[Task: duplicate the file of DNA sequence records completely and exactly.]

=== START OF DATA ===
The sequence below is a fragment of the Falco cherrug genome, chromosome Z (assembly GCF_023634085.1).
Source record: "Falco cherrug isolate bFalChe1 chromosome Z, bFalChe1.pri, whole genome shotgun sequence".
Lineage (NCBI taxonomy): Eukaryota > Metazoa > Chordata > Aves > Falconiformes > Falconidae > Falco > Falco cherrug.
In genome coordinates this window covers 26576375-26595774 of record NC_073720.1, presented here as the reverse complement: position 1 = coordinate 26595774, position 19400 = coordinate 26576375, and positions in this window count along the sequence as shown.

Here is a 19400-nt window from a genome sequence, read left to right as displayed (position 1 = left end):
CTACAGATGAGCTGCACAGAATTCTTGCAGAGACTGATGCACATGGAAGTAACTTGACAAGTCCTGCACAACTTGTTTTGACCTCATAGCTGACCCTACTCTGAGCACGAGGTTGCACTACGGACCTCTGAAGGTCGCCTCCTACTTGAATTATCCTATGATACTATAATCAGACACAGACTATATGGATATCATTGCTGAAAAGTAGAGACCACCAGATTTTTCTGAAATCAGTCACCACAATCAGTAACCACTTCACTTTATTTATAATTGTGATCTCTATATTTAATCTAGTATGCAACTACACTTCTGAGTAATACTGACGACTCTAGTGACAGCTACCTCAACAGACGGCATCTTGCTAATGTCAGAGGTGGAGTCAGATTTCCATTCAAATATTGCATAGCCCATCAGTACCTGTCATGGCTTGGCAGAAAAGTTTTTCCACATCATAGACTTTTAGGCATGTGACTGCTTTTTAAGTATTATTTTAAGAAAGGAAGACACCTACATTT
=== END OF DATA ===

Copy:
The sequence below is a fragment of the Falco cherrug genome, chromosome Z (assembly GCF_023634085.1).
Source record: "Falco cherrug isolate bFalChe1 chromosome Z, bFalChe1.pri, whole genome shotgun sequence".
Lineage (NCBI taxonomy): Eukaryota > Metazoa > Chordata > Aves > Falconiformes > Falconidae > Falco > Falco cherrug.
In genome coordinates this window covers 26576375-26595774 of record NC_073720.1, presented here as the reverse complement: position 1 = coordinate 26595774, position 19400 = coordinate 26576375, and positions in this window count along the sequence as shown.

Here is a 19400-nt window from a genome sequence, read left to right as displayed (position 1 = left end):
CTACAGATGAGCTGCACAGAATTCTTGCAGAGACTGATGCACATGGAAGTAACTTGACAAGTCCTGCACAACTTGTTTTGACCTCATAGCTGACCCTACTCTGAGCACGAGGTTGCACTACGGACCTCTGAAGGTCGCCTCCTACTTGAATTATCCTATGATACTATAATCAGACACAGACTATATGGATATCATTGCTGAAAAGTAGAGACCACCAGATTTTTCTGAAATCAGTCACCACAATCAGTAACCACTTCACTTTATTTATAATTGTGATCTCTATATTTAATCTAGTATGCAACTACACTTCTGAGTAATACTGACGACTCTAGTGACAGCTACCTCAACAGACGGCATCTTGCTAATGTCAGAGGTGGAGTCAGATTTCCATTCAAATATTGCATAGCCCATCAGTACCTGTCATGGCTTGGCAGAAAAGTTTTTCCACATCATAGACTTTTAGGCATGTGACTGCTTTTTAAGTATTATTTTAAGAAAGGAAGACACCTACATTT